We can look to a small dairy supply business operating in New York for inspiration. Don's Dairy Supply of South Kortright, NY offers farmers a turn-key Public Milk Ordinance Approved Creamery unit constructed from a re-purposed shipping container. The unit comes fully equipped with processing and sanitation equipment, putting their farmer customers on a fast track to value adding. The current price for a base bottling creamery is $58,000, which is essentially the material cost for an equivalent stick-built facility before factoring in planning and construction labor. Don's Dairy Supply clearly learned what I have also learned in my experience with modular building and that is there are dramatic savings in cost and complexity through duplication and repetition.

According to VT Farm to Place’s “Grass Fed Beef Value Chain Research”, the four largest beef processing facilities in the USA can not only streamline production costs to about $100 per beef animal, but significantly undercut regional and local processors on processing fees. In Vermont, it can cost processors up to $800 to process, finish and deliver a beef animal. By operating an on-farm USDA approved craft butchering operation, a small farmer can reclaim a large portion of their processing costs as value-added income.

This project aims to make it very easy to construct an on-farm modular meat processing facility initially with a focus on beef and swine. Prior efforts have been made to offer meat producers more access than commercial slaughterhouses through mobile facilities. Over the past 15 years, there were a few successful mobile facilities for beef in the far Northwest. But we have not found any USDA approved on-farm modular facilities in the Northeast according on small meat processing facilities at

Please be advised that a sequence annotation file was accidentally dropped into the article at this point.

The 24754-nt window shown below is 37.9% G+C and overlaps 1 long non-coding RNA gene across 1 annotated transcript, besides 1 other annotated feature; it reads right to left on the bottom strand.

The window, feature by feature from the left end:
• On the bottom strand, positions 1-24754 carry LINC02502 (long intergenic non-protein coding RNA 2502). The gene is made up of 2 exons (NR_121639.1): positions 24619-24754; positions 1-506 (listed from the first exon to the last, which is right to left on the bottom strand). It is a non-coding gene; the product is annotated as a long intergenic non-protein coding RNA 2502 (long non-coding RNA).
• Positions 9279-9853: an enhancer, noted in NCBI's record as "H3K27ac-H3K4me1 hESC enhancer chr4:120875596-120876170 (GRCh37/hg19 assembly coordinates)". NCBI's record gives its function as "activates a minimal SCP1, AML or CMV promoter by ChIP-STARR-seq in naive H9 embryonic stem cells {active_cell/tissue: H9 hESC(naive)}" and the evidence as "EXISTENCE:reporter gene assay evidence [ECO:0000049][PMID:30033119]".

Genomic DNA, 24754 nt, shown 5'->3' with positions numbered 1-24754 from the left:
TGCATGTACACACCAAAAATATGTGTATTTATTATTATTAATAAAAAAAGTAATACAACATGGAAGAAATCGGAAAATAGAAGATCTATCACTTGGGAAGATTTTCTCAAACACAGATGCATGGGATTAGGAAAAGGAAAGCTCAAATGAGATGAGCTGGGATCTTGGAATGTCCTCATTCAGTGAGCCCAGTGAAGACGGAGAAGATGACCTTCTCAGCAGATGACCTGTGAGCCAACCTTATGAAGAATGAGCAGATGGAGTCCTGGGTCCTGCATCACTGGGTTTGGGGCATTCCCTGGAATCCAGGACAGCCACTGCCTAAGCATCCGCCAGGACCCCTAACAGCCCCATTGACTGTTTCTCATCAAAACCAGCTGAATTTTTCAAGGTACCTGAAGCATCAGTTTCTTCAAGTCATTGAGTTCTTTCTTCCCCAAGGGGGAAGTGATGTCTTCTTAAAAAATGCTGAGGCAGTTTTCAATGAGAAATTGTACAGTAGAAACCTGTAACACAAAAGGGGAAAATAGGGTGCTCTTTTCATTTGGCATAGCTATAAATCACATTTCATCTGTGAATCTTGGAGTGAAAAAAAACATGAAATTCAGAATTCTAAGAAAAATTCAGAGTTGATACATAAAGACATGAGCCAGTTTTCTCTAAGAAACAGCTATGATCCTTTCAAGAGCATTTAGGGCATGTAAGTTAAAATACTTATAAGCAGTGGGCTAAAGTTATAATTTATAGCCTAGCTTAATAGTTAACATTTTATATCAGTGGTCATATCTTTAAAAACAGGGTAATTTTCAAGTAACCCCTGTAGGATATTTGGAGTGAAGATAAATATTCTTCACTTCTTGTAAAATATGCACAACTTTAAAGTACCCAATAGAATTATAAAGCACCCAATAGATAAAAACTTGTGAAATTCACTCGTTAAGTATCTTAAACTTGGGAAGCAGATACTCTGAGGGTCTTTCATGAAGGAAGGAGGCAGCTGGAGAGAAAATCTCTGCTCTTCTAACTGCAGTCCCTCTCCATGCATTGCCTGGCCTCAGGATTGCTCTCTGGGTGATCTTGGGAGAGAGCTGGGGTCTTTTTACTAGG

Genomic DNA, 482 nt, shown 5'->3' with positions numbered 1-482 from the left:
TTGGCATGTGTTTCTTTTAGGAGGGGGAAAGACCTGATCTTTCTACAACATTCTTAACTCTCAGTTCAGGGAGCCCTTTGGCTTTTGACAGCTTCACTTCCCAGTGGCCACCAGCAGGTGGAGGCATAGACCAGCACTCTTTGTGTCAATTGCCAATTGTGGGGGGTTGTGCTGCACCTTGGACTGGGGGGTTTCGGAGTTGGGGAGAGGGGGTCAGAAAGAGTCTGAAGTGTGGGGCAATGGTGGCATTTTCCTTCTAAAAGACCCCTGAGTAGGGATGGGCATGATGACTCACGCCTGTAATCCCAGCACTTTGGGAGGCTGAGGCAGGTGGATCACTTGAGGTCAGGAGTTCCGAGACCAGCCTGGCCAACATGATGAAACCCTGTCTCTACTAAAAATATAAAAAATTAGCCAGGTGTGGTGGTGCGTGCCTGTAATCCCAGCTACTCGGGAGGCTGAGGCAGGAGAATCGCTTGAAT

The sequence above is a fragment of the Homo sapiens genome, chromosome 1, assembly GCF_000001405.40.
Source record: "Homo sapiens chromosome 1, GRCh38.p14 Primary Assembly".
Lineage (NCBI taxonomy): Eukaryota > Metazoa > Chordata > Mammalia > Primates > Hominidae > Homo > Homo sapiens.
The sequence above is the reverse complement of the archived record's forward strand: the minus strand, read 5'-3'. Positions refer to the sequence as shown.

My project is novel in that it is focused on empowering farmers to do their own skilled butchering. As a local meat farmer, I have developed a strong understanding of what is needed for a small, local meat business to operate. This project aims to find commonalities in the basic requirements for the local meat farms, and to weave those common threads into a streamlined system of sequential business development opportunities.

Description of farm operation:

Brian Leach, BSME will carry out the design, construction and operation of the proposed facility. He is the owner/operator of Haystack Farmstead which is a grazing beef operation and co-owner of Woodlawn Holsteins LLC, a commercial dairy farm managed by his family. Brian is trained as a mechanical design engineer, with a focus on system design and fabrication. For the last 6 years he has been investing in the infrastructure needed to construct value-adding facilities along with starting Haystack Farmstead and providing labor and maintenance support for Woodlawn Holsteins. His career goals are to run a successful farm and to demonstrate the impact of technological empowerment as a counter-mechanism to rural stagnation.